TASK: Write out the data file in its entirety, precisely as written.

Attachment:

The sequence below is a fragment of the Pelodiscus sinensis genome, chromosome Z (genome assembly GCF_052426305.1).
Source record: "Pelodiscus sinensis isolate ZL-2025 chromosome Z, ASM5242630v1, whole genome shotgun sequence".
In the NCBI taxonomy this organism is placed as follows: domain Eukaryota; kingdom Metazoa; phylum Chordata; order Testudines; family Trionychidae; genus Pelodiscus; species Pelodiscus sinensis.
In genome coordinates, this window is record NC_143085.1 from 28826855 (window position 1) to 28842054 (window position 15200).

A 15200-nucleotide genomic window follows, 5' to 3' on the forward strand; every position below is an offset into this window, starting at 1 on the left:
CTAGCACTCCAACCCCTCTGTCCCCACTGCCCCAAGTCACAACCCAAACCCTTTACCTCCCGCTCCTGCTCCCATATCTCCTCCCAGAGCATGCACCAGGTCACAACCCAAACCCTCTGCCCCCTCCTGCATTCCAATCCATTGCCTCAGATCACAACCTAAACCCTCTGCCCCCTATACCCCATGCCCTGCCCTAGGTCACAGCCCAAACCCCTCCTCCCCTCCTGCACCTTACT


The sequence below is a fragment of the Pelodiscus sinensis genome, chromosome Z (genome assembly GCF_052426305.1).
Source record: "Pelodiscus sinensis isolate ZL-2025 chromosome Z, ASM5242630v1, whole genome shotgun sequence".
In the NCBI taxonomy this organism is placed as follows: domain Eukaryota; kingdom Metazoa; phylum Chordata; order Testudines; family Trionychidae; genus Pelodiscus; species Pelodiscus sinensis.
In genome coordinates, this window is record NC_143085.1 from 28826855 (window position 1) to 28842054 (window position 15200).

A 15200-nucleotide genomic window follows, 5' to 3' on the forward strand; every position below is an offset into this window, starting at 1 on the left:
CTAGCACTCCAACCCCTCTGTCCCCACTGCCCCAAGTCACAACCCAAACCCTTTACCTCCCGCTCCTGCTCCCATATCTCCTCCCAGAGCATGCACCAGGTCACAACCCAAACCCTCTGCCCCCTCCTGCATTCCAATCCATTGCCTCAGATCACAACCTAAACCCTCTGCCCCCTATACCCCATGCCCTGCCCTAGGTCACAGCCCAAACCCCTCCTCCCCTCCTGCACCTTACT